Secretarial Musings


I often wonder what kind of employee or boss Emmett was?

Was he considerate and competent? Quiet and hardworking?

A lunch-stealing backstabbing jerk, perhaps?

An excellent source of information on Emmett-as-colleague would be the office records — a desk calendar, case files, or even an office journal. I don’t doubt that Emmett kept records such as these himself. Unfortunately, Emmett’s office records do not exist anymore.

But what if one of his secretaries kept those records?

And what if they exist?

Tracking down office secretaries were with not much to go on was a real challenge — but guess what? I’ve identified five secretaries who either worked with Emmett directly, or as part of Emmett’s law practice!

Here’s the list of secretaries who worked with Emmett while he was a lawyer, district attorney, state’s attorney, and U.S. Congressman:

Bertha A (Bert) Murphy — 1905-08 — Maxwell & Wilson, Clerk for Asst. U.S. Attorney

Minnie Kehoe — 1906-1908 — Kehoe & Smithwick

Nellie Mills — 1914-1915 — Stenographer at the San Carlos Hotel (Emmett lived there on and off between 1914-1915 when Congress was out of session, et cetera)

Jefferson Davis Stephens — 1913-1917 — U.S. Congress

Hilda Dahlstrom Beall — 1910-1914 — Kehoe & Wilson; U.S. Congress (temporary)

Alas, this is not yet a complete list: I haven’t yet identified the secretary for Judge Daniel J. Jones (Emmett was Jones’ clerk in 1902), the secretary for Cephas’ office (Emmett was a junior partner at Wilson & Wilson between 1904 and 1905), or the secretary for Van Sant and Wilson (1905-1906).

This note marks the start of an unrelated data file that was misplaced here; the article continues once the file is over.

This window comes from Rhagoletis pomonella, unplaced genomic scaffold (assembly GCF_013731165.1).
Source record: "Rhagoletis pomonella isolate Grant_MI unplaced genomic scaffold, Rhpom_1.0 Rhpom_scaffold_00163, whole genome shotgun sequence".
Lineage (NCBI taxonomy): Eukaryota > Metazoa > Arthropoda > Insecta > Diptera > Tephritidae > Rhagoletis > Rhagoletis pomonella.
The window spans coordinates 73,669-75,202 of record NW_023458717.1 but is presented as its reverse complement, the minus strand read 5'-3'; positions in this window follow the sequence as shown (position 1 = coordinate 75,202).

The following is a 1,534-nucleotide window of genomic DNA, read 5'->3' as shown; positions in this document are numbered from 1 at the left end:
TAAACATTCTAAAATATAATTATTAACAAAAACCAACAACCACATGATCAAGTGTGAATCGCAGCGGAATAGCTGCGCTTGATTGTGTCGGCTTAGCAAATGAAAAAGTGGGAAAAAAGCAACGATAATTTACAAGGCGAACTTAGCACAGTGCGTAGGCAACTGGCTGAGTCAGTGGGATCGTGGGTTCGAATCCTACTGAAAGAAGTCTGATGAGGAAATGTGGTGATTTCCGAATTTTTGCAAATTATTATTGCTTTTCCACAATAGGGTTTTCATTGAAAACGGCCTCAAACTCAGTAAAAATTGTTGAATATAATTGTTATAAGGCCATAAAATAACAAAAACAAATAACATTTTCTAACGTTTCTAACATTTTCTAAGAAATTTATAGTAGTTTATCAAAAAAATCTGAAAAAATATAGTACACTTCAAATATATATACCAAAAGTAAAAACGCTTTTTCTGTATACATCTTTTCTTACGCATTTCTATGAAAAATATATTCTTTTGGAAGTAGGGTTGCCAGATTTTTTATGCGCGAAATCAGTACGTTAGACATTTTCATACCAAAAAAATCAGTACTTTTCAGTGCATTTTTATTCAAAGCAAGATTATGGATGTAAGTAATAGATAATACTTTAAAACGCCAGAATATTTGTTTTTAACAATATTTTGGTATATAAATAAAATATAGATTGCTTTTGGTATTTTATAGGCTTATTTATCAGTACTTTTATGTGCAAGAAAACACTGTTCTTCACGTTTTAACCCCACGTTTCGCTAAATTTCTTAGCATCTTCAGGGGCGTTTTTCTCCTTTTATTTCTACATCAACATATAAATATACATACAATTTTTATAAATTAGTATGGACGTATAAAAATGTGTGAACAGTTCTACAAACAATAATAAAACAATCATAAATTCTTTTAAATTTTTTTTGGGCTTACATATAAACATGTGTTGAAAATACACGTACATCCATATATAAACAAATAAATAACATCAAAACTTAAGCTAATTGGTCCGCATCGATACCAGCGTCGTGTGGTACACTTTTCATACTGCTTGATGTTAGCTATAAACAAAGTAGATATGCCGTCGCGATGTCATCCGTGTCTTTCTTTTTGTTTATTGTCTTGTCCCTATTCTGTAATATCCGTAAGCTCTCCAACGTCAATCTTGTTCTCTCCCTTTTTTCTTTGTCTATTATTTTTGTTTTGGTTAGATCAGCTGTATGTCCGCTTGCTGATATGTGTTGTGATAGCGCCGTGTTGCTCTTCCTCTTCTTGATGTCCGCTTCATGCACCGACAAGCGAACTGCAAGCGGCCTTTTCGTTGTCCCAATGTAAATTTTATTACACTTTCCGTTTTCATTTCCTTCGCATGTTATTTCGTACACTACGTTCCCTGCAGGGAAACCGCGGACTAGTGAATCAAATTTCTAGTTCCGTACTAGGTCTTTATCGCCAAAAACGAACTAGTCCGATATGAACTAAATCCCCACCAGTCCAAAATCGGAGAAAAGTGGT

It is possible that Emmett might have been the secretary for Jones’ or Cephas’ law offices while he was just starting out, but I don’t think so.

Nicholas Van Sant. Source:

I know Emmett did clerical work for Judge Jones, but it wasn’t consistent, and Emmett didn’t know shorthand.  He had little experience as a law clerk, and Judge Jones has a busy and thriving practice in Washington County, Florida. In fact, it was after a six-month stint at Jones’ office that Emmett was sent to Pensacola to take stenography courses at Meux’s Business College.

And while Cephas loved and supported his brother, he was not fool enough to trust his established law firm records to a younger sibling with an inconsistent work and academic record, who was just starting out.

I’ll introduce the secretaries over the next several posts.

Meanwhile, I’ll continue to dig around for information on who may have been the secretaries for Judge Jones and Cephas Wilson between 1900 and 1905. I have a few leads on the Van Sant & Wilson secretary that I want to explore. (Spoiler Alert: One of the secretaries DID keep a journal! And yeah — I have a copy of it!)